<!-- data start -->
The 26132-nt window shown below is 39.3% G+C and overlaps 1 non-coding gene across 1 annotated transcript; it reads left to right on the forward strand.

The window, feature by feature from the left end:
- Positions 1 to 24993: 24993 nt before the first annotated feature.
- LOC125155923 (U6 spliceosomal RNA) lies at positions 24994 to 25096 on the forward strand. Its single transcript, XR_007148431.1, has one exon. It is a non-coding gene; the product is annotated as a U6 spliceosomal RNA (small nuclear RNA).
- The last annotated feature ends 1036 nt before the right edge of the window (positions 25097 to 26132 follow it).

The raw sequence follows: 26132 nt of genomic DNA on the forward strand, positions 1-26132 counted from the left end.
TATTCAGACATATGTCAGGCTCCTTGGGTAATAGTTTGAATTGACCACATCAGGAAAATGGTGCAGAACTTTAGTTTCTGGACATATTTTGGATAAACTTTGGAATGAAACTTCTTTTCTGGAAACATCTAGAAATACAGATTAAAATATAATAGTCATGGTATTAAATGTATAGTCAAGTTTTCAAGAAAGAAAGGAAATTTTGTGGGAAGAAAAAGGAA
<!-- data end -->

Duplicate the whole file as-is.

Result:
The 26132-nt window shown below is 39.3% G+C and overlaps 1 non-coding gene across 1 annotated transcript; it reads left to right on the forward strand.

The window, feature by feature from the left end:
- Positions 1 to 24993: 24993 nt before the first annotated feature.
- LOC125155923 (U6 spliceosomal RNA) lies at positions 24994 to 25096 on the forward strand. Its single transcript, XR_007148431.1, has one exon. It is a non-coding gene; the product is annotated as a U6 spliceosomal RNA (small nuclear RNA).
- The last annotated feature ends 1036 nt before the right edge of the window (positions 25097 to 26132 follow it).

The raw sequence follows: 26132 nt of genomic DNA on the forward strand, positions 1-26132 counted from the left end.
TATTCAGACATATGTCAGGCTCCTTGGGTAATAGTTTGAATTGACCACATCAGGAAAATGGTGCAGAACTTTAGTTTCTGGACATATTTTGGATAAACTTTGGAATGAAACTTCTTTTCTGGAAACATCTAGAAATACAGATTAAAATATAATAGTCATGGTATTAAATGTATAGTCAAGTTTTCAAGAAAGAAAGGAAATTTTGTGGGAAGAAAAAGGAA